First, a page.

Lebanon boasts probably the longest established wine-making
heritage in the world. Vines of vitis vinifera are thought to have first
been introduced in the region by traders from South Caucasus via Mesopotamia or
the Black Sea.
The wines of Tyre and Sidon were famous throughout the Mediterranean.
Wine was an important element of the Phoenician religion, and the Greek
antiquity god Bacchus (Dionysus) is believed to have originated in the wine
rituals of Canaan (the region roughly encompassing present-day Israel, plus
coastal land from Syria and Lebanon). The Phoenicians, the ancient Lebanon
inhabitants, as well as celebrated traders and sailors of the antiquity, played
a key role in spreading wine consumption and viticulture throughout the
Mediterranean. Historical records indicate that the wines of the ancient region
of Byblos (Gubla, Gebal, Jubail, Jbeil) in Lebanon were exported to Egypt
during the Old Kingdom (2686 BC-2134 BC).
The local wine trade has overcome several set-backs over the centuries.
Production was curbed, albeit tolerated for religious rituals, when Lebanon was
under the rule of the Caliphate. Winemaking blossomed in the late 1800s ; in
1857 Jesuit monks planted Cinsaut vines from Algeria and founded
Chateau Ksara in the central Beqaa Valley. A string
of new wineries followed, among others, Domaine des Tourelles.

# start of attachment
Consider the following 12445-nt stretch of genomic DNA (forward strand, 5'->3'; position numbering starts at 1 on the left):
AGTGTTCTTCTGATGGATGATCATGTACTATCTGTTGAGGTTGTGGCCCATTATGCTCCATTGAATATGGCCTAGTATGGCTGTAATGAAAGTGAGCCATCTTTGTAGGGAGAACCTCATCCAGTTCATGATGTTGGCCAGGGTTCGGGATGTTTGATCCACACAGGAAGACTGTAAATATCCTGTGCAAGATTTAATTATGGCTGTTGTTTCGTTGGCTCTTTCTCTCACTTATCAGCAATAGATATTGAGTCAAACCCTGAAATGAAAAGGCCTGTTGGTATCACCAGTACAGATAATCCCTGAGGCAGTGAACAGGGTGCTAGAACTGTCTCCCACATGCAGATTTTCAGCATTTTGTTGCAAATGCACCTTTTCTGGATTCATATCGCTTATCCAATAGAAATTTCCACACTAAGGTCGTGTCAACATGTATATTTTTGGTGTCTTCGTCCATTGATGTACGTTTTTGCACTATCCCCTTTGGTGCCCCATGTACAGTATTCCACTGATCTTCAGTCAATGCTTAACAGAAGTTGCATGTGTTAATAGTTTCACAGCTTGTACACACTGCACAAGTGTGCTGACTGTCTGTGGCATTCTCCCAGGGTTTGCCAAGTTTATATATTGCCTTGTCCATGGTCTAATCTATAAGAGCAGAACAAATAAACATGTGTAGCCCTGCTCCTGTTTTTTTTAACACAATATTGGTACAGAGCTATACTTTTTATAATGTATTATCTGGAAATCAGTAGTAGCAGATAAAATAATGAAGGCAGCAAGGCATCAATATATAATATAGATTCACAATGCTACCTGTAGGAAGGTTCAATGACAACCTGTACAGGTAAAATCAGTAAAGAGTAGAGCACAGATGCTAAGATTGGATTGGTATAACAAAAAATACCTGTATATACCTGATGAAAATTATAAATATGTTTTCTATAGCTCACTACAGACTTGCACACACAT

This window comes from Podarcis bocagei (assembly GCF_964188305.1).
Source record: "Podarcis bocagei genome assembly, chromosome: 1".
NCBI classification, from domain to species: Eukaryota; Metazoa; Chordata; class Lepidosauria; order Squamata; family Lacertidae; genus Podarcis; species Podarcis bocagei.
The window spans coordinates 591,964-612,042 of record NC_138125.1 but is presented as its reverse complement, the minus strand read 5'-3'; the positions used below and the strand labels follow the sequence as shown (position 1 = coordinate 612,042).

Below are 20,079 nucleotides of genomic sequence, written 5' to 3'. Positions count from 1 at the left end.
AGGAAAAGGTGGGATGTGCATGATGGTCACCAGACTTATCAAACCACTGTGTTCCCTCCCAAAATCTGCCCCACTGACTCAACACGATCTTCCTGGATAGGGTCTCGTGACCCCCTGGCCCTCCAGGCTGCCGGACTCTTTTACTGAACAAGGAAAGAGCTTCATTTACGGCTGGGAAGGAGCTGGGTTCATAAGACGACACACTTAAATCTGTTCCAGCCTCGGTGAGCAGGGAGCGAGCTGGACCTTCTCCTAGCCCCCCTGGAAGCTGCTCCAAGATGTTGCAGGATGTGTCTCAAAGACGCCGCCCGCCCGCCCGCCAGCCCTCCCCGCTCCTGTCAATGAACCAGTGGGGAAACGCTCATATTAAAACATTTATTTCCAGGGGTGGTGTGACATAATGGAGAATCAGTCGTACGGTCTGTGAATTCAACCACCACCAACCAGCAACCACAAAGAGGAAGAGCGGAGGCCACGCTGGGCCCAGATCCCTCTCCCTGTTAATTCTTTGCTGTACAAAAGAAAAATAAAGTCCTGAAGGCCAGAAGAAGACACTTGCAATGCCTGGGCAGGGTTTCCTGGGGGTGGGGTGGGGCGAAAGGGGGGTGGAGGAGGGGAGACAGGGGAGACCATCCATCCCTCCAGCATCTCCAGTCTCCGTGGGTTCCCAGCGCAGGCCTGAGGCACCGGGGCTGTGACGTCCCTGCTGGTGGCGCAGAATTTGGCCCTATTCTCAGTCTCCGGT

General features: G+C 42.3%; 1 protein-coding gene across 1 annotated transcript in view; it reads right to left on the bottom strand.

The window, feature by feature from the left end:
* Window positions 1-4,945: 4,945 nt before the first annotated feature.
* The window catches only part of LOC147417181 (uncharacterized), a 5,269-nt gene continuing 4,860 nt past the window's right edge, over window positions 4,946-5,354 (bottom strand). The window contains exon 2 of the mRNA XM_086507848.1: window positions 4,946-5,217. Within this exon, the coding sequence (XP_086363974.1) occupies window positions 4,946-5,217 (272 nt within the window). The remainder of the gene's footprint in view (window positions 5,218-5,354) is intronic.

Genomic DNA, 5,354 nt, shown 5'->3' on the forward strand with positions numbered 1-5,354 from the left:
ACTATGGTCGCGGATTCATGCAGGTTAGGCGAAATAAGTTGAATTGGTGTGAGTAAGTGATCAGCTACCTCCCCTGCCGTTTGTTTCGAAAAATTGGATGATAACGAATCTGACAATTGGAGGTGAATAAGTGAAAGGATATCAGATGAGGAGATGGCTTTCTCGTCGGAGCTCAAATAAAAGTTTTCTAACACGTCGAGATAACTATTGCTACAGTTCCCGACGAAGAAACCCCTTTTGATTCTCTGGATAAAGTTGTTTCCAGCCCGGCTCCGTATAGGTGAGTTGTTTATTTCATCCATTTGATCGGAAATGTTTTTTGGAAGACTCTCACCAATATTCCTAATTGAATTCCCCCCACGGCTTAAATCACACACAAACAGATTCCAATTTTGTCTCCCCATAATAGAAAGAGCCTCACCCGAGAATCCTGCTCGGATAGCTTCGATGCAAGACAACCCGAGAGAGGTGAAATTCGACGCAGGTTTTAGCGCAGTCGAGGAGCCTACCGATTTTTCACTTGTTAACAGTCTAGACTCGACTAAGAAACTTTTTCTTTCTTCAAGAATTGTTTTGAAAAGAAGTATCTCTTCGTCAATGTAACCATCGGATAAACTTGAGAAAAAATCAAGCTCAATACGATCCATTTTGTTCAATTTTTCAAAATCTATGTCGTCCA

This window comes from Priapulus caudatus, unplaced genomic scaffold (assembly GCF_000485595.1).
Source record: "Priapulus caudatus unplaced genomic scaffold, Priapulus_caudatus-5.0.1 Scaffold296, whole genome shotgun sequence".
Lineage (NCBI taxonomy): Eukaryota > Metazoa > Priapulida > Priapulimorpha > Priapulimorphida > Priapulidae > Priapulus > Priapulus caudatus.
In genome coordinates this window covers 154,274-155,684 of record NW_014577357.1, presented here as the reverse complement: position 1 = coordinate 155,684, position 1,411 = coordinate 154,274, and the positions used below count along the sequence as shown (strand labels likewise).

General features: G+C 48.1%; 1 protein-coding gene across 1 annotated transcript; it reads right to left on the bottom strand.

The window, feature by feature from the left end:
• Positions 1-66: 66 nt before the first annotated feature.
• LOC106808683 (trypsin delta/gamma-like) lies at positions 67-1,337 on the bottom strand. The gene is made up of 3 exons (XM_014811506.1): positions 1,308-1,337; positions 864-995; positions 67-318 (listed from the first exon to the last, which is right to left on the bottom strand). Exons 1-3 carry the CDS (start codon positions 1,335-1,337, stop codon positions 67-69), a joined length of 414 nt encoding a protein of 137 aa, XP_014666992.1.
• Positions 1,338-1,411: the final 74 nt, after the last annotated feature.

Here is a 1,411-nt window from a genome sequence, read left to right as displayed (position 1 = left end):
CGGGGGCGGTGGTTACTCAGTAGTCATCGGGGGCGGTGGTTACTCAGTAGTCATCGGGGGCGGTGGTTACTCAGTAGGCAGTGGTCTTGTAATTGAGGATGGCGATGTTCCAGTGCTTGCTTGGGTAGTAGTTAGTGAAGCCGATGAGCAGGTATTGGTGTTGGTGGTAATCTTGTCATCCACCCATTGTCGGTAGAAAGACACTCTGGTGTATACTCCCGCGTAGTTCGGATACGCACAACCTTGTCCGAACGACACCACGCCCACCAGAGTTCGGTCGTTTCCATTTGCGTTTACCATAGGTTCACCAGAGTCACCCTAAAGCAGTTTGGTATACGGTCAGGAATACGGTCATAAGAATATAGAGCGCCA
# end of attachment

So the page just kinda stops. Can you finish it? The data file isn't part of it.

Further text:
Gaston Hochar's celebrated Chateau Musar has been
a late arrival in the scene, in 1930, but its rose rapidly to become one of
the iconic Lebanese wines in the Western markets.
Despite the adverse effects from the frequent conflicts in the region
(vineyard destruction and immigration), the resilience and the dedication of
Lebanon's winemakers has kept the winemaking traditions alive, with annual
production levels in the recent times reaching between 400,000-700,000 cases of
wine. During the Lebanese Civil War in the 1980s Gaston Hochar was famous for
taking grapes through the front lines which separated the vineyards from the
Wine Styles and Local Grapes
Both the winemaking and the viticulture practices are strongly influenced by
Lebanon's old colonial master, France. Lebanese winemakers have a penchant for
French grapes, particularly Cabernet Sauvignon,
Merlot and Rhone varietals such as
Cinsaut, Carignan and
However Lebanon has also a wealth of unique, indigenous grapes and
efforts are being made to exploit their potential in the recent times.
Chateau Musar White employs a blend of Obaideh and Merwah. It is
claimed that Obaideh is an ancestral form of Chardonnay.
The fertile BeqaaValley is the heartland
of Lebanese wine production and home to the Chateau Musar,
Château Kefraya, Chateau Ksara.
boutique winery founded by Ramzi and Sami Ghosn in a joint venture with
French industrialists - the Brunier brothers of Vieux
Télégraphe and Dominic Hébrard - in the mid '90s,
has been making waves with its wines in the French market.